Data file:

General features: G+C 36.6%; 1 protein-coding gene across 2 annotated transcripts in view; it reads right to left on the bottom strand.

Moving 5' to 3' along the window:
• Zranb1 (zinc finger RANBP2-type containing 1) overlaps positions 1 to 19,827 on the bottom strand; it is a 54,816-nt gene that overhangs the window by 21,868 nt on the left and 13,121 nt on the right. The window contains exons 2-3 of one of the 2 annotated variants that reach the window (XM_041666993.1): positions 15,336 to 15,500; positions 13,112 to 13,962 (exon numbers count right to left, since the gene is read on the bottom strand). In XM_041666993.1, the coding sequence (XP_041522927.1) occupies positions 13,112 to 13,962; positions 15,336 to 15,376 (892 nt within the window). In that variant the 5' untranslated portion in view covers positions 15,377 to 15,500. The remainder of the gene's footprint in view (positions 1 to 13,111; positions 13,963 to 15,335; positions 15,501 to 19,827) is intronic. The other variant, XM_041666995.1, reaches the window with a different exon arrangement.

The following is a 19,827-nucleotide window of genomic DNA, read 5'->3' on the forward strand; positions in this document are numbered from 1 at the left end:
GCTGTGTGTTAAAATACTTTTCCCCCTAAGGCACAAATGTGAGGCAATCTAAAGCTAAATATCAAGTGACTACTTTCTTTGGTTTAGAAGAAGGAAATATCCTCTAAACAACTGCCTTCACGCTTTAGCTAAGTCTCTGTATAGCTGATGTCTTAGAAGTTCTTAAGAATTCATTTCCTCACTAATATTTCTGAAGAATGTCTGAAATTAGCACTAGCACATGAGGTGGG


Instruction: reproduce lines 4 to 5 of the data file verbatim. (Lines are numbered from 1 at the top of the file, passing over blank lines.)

The following is a 19,827-nucleotide window of genomic DNA, read 5'->3' on the forward strand; positions in this document are numbered from 1 at the left end:
GCTGTGTGTTAAAATACTTTTCCCCCTAAGGCACAAATGTGAGGCAATCTAAAGCTAAATATCAAGTGACTACTTTCTTTGGTTTAGAAGAAGGAAATATCCTCTAAACAACTGCCTTCACGCTTTAGCTAAGTCTCTGTATAGCTGATGTCTTAGAAGTTCTTAAGAATTCATTTCCTCACTAATATTTCTGAAGAATGTCTGAAATTAGCACTAGCACATGAGGTGGG